Members of Utah's state Senate told personal stories of discrimination and even invoked the state's polygamist history during a Friday afternoon debate on a landmark bill that protects gay and transgender people from discrimination while also protecting religious rights.
The Republican-controlled Senate voted 23-5 to pass the Mormon church-backed anti-discrimination bill first unveiled Wednesday. That speedy approval sends the measure to the GOP-controlled House, where the bill would need approval before lawmakers adjourn at midnight Thursday.
Republican Gov. Gary Herbert has said he'll sign it if it reaches his desk.
The bill bars discrimination against LGBT people when it comes to housing and employment, but it exempts religious groups and protects the rights of religious people to voice their beliefs.
Several senators on Friday drew parallels to discrimination that lesbian, gay, bisexual and transgender people face to personal experiences of discrimination they have faced as ethnic minorities.
Democratic Sen. Jani Iwamoto, who is of Japanese ancestry, spoke of the internment of Japanese-Americans during World War II.
"This is the civil rights issue of our time," Iwamoto said of the push for LGBT rights.
Sen. Alvin Jackson, a Republican from Highland, said he could not vote for the bill because he didn't think it does enough to protect religious rights, but also said he was concerned about the bill because he finds it disturbing when LGBT advocates compare their fight to the struggle for black civil rights and activists in that effort.
"To me, their collective efforts have been minimized, when you take that list that has race on it, and you put sexual orientation and gender identity right next to it. I cannot accept that," said Jackson, who is African-American. "I'm a member of The Church of Jesus Christ of Latter-day Saints, I'm proud to say that. But my black Baptist roots won't allow me to accept what's in this legislation."
Senators voting against the bill also said they were concerned about creating special protections for gay and transgender people, while supporters said it struck a delicate balance between LGBT protections and religious rights.
Sen. Howard Stephenson, R-Draper, supported the bill and told his colleagues, many of whom are also members of The Church of Jesus Christ of Latter-day Saints, that their ancestors were once discriminated against too because they practiced polygamy, something the mainstream church has since abandoned and now strictly prohibits.
"America thought that Mormons were sexually deviant because they chose to share their love in a way that was not conventional," Stephenson said.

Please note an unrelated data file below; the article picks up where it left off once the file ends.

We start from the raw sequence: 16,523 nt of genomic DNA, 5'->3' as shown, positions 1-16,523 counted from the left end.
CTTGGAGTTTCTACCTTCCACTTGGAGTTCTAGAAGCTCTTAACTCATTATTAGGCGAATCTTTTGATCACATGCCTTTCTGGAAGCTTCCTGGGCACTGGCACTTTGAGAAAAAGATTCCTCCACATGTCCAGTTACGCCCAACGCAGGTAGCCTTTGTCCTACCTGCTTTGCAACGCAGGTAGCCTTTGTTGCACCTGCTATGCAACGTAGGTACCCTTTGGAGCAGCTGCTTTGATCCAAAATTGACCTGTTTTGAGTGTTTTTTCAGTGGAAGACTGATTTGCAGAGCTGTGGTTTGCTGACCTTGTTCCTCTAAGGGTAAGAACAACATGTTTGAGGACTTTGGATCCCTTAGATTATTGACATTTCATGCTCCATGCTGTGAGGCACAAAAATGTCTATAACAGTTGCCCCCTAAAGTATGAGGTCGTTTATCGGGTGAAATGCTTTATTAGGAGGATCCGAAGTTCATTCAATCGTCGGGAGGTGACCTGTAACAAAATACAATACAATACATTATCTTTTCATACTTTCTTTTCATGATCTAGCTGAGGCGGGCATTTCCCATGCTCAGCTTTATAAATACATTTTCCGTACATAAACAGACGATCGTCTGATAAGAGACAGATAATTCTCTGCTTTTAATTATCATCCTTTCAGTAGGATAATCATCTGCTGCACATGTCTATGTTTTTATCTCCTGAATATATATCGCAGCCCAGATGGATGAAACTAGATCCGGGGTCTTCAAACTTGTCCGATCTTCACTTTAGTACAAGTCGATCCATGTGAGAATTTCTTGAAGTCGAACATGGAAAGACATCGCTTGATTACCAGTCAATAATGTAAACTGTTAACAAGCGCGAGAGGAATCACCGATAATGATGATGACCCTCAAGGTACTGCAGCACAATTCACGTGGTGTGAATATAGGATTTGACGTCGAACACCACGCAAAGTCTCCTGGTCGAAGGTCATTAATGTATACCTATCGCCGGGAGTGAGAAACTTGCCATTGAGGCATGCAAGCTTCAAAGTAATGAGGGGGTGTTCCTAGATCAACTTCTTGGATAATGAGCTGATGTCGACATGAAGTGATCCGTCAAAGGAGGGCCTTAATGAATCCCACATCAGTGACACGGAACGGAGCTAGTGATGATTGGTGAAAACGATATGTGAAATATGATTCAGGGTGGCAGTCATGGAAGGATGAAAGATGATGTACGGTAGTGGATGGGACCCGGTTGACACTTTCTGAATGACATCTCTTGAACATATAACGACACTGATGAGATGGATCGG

The Mormon church said this week it is fully behind the legislation, which follows the principles set out in its call for laws that balance religious rights and LGBT protections.
The bill exempts religious groups and organizations from the requirement, and afflicted organizations such as hospitals, churches and schools.
For example, Brigham Young University, a private school owned by the Mormon church, would be exempt.
It allows employers to adopt "reasonable dress and grooming standards" and "reasonable rules and polices" for gender-specific restrooms and other facilities, as long as they also accommodate transgender people.
The bill doesn't spell out specifics about how to do that, nor does it address thornier discrimination questions about whether a business has to serve someone for religious reasons, such as a wedding photographer who objects to photographing a same-sex marriage.
For religious rights, it protects the right of an individual employee to express their religious or moral beliefs in "a reasonable, non-disruptive or non-harassing way," as long as it doesn't interfere with the company's business.
For example, Planned Parenthood could ban employees from wearing a "Right to Life" button, according to University of Illinois law professor Robin Fretwell Wilson, who helped write the bill.
The proposal also includes a specific exemption for the Boy Scouts of America, which has a ban on gay adult Scout leaders. The organization did not participate in negotiations.
The organization was included because of a 2000 U.S. Supreme Court decision recognizing its constitutional right to exclude gay members. The organization now allows openly gay youths.